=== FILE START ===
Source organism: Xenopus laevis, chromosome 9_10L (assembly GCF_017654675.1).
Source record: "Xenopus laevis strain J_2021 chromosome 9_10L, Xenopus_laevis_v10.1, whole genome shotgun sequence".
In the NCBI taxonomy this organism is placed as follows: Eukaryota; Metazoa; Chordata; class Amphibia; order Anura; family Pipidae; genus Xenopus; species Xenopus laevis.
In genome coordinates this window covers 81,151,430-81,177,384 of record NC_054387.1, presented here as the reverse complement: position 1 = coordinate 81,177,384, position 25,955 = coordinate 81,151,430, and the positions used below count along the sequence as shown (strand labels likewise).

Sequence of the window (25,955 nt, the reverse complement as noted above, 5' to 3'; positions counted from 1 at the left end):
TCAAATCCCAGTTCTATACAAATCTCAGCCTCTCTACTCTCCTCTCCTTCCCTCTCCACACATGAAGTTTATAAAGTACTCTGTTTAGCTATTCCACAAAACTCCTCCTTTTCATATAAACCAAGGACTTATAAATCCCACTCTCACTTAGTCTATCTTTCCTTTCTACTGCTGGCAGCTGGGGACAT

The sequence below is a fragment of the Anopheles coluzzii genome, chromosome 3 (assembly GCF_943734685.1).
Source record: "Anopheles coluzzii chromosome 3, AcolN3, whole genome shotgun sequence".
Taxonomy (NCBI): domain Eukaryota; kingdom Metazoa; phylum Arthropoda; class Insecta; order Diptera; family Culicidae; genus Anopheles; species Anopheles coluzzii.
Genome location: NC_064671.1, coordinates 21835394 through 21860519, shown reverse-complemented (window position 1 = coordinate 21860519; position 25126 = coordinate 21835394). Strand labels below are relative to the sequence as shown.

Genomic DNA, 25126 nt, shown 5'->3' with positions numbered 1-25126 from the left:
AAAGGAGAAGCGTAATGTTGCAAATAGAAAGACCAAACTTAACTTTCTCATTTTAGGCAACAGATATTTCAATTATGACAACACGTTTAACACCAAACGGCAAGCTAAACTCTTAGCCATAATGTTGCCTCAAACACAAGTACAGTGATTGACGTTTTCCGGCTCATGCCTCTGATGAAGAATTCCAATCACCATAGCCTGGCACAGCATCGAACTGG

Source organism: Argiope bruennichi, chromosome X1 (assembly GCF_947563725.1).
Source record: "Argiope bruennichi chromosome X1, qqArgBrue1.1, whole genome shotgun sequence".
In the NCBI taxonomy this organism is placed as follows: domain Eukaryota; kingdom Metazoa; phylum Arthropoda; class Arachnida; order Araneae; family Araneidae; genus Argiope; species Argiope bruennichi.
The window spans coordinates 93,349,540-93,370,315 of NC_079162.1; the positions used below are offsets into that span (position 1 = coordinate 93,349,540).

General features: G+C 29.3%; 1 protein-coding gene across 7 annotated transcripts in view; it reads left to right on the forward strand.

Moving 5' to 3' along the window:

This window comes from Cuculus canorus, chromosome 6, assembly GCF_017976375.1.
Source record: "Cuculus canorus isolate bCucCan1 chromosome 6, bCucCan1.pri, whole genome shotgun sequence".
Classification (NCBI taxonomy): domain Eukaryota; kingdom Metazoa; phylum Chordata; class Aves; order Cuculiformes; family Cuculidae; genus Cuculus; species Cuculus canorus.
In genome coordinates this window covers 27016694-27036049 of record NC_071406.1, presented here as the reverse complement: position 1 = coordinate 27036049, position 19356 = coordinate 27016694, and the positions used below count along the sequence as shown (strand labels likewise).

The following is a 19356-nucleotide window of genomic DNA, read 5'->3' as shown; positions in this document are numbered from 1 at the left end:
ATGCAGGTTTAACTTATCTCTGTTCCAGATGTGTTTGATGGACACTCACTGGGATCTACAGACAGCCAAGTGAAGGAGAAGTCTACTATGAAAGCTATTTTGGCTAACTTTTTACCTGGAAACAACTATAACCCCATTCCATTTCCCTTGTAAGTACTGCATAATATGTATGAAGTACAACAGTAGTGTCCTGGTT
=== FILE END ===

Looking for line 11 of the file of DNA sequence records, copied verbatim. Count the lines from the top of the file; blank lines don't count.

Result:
Genomic DNA, 25126 nt, shown 5'->3' with positions numbered 1-25126 from the left: